So, I would like to challenge any student who has similar doubts as I did a mere month ago to take a step into the unknown. Unravel your pre-set plans and experience something on the extreme opposite spectrum from the setting in which you think you want to work. Sure–I am still interested in being a pediatric physical therapist, but at the very least, my mind has been opened to new considerations. No matter the population I ultimately end up working with, I now have a broader understanding, appreciation, and passion for the field of physical therapy because of this rotation.

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Lindsay and her classmates are currently all at clinical rotations across the country

Time and Life Management in a DPT program: Meet Amy Medlock

 

Name: Amy Medlock, Class of 2017

Hometown: Grand Rapids, MI

Undergrad: University of Notre Dame

Fun Fact: My right thumb is 1 cm shorter than the left

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Finals week.  What a great time to be writing this post on time & life management.  PT school is demanding and can often feel overwhelming, but it does not have to take over your entire life. In addition to the responsibilities of school I am married, have two kids (Emma & Lyla), and I have to commute over one hour each day.  I have a secret though: since the end of my 2nd semester, I have not studied after 5pm or on weekends and my GPA is doing as well as ever. Shhh…Don’t tell our faculty!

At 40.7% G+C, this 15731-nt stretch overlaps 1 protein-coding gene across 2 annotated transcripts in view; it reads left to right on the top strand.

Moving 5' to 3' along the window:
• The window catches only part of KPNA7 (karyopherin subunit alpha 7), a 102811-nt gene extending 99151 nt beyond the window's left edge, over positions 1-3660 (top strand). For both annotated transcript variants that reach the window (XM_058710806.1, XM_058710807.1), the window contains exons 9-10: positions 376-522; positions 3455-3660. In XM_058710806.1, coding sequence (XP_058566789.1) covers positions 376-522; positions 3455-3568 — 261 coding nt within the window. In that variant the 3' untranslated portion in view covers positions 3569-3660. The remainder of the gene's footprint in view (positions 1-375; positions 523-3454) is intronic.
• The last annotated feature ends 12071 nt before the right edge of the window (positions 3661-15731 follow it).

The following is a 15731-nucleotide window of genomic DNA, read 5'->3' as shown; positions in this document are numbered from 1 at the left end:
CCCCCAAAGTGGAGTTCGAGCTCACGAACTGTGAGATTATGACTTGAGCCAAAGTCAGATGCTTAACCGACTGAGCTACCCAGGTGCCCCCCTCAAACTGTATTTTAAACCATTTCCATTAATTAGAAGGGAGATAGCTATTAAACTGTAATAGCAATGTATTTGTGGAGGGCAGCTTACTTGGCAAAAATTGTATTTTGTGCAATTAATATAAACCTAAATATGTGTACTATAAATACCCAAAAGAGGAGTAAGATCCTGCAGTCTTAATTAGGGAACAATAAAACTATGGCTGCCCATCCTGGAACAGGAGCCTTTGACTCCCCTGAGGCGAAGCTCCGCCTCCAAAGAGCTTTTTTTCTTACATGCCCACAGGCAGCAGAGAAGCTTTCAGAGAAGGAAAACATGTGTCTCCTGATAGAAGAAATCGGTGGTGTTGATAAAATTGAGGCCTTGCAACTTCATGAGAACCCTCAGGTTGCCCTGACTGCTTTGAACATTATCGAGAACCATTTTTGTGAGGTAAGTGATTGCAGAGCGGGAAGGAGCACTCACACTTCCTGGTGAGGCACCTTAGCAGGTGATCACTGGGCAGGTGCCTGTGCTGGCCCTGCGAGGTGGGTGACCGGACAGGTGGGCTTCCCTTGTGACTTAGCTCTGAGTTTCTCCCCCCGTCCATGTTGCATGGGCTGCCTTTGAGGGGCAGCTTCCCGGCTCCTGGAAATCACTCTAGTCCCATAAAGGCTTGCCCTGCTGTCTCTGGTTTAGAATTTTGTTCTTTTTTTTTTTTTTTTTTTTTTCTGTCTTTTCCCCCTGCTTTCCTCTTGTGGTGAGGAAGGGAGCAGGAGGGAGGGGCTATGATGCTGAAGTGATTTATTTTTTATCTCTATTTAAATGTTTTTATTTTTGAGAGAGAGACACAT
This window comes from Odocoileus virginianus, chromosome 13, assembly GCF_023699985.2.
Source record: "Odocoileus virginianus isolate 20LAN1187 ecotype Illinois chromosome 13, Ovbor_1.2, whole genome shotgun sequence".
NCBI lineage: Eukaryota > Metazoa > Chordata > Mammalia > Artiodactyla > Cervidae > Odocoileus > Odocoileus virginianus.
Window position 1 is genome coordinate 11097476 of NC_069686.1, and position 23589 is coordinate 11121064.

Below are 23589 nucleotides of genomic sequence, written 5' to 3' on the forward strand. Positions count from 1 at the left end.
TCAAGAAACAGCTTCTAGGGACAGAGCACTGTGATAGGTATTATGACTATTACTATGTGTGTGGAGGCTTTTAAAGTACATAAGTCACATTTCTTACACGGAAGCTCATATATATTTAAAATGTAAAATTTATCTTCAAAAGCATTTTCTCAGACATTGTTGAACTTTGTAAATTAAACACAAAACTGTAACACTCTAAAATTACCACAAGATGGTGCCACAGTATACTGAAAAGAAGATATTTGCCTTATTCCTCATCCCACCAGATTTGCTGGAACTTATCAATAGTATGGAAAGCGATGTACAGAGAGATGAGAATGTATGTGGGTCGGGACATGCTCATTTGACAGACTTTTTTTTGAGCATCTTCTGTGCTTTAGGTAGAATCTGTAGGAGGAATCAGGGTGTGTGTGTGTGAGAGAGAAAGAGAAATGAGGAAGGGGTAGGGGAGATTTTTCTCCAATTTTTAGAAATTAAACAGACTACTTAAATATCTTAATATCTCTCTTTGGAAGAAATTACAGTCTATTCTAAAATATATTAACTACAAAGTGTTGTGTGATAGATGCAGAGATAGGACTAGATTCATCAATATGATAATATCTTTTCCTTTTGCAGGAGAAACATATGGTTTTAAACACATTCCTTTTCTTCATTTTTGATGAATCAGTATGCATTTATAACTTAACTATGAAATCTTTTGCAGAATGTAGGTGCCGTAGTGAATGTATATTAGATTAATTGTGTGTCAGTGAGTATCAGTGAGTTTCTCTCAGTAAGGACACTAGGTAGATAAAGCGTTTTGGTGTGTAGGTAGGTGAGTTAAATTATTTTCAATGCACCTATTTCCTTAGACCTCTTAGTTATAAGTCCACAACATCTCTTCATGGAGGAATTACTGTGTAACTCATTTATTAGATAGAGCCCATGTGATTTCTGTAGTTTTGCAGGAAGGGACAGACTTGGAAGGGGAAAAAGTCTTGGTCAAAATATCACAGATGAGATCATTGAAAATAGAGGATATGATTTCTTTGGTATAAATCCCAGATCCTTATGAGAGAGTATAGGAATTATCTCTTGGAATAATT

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My family – Matt, Emma (7) and Lyla (4)

It is definitely not easy getting through a DPT program with extra responsibilities, but with the right discipline and support it is entirely possible. Since starting PT school there are a few tricks and tactics I have learned that may seem simple but have made it possible for me to keep my nights and weekends free for my family.

  1. Give yourself set hours – I arrive at school every day at 7am whether we start class at 8am or 1pm, and I leave everyday between 4:00p and 5:00p even if we get done with class earlier.
  2. Pay attention in class – This may seem obvious, but some people don’t do it.  If you look at people’s computers during lecture you’ll see people checking Facebook, playing Bubble Spinner or reading the news. To avoid becoming distracted by the ever present lure of Facebook or browsing the news, I sit in the front row to help keep my attention focused on taking notes. Class is valuable time that significantly reduces the amount of additional studying.